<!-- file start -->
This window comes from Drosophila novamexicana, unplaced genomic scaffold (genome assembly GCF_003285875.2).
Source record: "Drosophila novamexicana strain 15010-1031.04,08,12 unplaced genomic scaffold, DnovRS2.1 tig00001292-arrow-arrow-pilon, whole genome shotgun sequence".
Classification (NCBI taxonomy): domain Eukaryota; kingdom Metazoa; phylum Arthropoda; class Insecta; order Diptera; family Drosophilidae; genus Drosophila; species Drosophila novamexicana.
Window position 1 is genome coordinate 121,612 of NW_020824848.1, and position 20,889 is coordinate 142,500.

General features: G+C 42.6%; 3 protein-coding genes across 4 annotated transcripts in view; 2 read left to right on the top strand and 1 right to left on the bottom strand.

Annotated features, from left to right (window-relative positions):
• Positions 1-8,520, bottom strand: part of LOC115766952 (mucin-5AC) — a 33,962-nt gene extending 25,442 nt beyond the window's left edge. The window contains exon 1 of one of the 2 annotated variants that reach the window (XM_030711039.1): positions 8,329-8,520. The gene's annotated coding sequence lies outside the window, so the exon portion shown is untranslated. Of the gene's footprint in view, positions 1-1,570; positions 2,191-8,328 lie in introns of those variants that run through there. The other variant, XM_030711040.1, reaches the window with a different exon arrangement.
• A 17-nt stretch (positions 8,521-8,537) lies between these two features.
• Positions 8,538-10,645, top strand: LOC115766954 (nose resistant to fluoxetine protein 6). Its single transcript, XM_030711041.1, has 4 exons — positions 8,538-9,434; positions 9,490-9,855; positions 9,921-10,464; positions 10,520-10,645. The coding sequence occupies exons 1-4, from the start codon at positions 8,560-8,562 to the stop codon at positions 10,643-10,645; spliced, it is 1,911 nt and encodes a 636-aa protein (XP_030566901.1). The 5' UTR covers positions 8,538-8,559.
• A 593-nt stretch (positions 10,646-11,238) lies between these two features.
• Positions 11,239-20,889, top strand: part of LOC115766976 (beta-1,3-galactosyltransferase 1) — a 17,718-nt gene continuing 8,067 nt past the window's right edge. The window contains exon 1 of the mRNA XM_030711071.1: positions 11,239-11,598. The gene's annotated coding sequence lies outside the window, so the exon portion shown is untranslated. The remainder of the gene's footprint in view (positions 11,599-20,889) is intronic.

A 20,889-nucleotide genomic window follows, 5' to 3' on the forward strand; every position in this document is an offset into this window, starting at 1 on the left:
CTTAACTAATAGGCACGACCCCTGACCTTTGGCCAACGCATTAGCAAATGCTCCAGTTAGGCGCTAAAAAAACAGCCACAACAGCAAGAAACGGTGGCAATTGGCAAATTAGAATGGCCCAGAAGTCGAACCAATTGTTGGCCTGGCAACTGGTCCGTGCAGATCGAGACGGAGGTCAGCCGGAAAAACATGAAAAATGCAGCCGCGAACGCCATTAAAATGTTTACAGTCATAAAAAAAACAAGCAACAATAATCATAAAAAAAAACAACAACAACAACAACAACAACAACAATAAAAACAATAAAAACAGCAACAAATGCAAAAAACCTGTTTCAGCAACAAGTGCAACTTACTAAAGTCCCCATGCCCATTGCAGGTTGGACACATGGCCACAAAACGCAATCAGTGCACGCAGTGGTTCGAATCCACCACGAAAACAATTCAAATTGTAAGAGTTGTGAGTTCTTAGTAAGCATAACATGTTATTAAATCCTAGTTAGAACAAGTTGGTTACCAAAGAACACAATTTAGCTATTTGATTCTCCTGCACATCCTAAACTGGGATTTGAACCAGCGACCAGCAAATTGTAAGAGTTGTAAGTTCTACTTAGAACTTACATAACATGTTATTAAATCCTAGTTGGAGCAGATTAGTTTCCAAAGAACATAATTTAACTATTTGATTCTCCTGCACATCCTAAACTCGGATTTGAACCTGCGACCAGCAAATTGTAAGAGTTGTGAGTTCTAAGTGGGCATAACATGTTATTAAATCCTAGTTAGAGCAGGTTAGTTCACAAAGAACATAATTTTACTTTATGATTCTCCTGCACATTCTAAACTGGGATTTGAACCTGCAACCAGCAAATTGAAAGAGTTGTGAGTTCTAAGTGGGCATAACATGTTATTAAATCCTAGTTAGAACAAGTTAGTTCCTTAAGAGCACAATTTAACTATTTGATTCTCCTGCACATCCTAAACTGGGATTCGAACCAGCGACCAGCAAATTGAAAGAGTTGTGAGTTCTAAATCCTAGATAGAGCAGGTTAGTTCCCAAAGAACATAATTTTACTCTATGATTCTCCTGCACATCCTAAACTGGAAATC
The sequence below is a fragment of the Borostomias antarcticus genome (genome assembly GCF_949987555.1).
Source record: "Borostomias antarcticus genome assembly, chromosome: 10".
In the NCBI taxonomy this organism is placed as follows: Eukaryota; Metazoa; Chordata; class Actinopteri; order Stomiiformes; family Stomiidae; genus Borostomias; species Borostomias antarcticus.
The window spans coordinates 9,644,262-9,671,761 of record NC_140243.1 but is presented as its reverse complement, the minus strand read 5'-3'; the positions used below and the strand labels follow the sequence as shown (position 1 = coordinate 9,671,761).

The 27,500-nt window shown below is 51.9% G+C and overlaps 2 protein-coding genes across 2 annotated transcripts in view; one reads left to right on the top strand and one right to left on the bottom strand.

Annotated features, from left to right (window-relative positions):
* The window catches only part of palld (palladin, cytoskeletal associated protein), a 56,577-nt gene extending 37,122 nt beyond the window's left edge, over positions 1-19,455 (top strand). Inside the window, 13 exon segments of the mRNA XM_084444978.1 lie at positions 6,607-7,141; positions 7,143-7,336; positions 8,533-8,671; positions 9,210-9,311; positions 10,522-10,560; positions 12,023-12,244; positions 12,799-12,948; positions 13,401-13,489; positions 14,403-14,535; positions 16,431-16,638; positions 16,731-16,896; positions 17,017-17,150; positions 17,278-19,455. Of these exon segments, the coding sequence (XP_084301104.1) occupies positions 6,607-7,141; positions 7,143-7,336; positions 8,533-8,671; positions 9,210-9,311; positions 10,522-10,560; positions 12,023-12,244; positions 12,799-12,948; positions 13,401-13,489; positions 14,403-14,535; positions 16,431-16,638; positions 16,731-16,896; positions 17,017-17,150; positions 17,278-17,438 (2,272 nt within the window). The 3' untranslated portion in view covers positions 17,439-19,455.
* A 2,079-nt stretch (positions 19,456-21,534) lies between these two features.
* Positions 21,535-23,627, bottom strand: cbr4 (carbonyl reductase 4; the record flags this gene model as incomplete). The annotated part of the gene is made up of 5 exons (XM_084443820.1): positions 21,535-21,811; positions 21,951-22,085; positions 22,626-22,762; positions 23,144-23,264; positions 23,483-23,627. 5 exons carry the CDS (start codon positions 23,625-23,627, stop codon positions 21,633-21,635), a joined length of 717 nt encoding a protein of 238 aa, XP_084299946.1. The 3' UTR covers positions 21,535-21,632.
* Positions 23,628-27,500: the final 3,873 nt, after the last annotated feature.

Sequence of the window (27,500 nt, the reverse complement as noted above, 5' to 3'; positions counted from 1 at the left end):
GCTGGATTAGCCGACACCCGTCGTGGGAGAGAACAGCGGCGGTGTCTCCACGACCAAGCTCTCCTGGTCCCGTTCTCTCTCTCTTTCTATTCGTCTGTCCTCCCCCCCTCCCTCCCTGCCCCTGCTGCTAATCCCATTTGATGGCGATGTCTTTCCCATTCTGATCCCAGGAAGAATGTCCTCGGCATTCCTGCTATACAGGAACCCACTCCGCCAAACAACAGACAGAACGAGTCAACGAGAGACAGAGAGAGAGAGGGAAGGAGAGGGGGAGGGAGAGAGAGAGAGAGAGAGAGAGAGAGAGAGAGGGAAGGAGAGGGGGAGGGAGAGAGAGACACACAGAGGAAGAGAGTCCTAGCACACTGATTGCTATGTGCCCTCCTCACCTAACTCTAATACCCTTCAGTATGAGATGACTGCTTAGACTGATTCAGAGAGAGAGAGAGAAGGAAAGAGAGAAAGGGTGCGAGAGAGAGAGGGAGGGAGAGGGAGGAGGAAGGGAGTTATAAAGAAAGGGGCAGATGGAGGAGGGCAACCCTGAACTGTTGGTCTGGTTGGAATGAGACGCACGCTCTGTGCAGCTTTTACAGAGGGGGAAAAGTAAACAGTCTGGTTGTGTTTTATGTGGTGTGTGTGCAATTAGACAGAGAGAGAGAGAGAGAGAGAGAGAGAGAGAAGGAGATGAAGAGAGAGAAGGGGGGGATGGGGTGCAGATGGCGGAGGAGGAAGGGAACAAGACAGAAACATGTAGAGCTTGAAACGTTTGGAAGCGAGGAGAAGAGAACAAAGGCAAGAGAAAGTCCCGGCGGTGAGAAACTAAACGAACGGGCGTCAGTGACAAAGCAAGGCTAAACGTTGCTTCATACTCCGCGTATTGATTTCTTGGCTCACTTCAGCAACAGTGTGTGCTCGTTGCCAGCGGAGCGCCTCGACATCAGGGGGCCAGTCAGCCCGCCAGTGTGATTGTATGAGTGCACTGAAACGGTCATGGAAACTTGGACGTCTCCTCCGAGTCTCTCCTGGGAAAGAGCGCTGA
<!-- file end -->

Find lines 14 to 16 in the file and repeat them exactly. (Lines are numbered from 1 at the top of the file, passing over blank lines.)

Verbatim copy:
The sequence below is a fragment of the Borostomias antarcticus genome (genome assembly GCF_949987555.1).
Source record: "Borostomias antarcticus genome assembly, chromosome: 10".
In the NCBI taxonomy this organism is placed as follows: Eukaryota; Metazoa; Chordata; class Actinopteri; order Stomiiformes; family Stomiidae; genus Borostomias; species Borostomias antarcticus.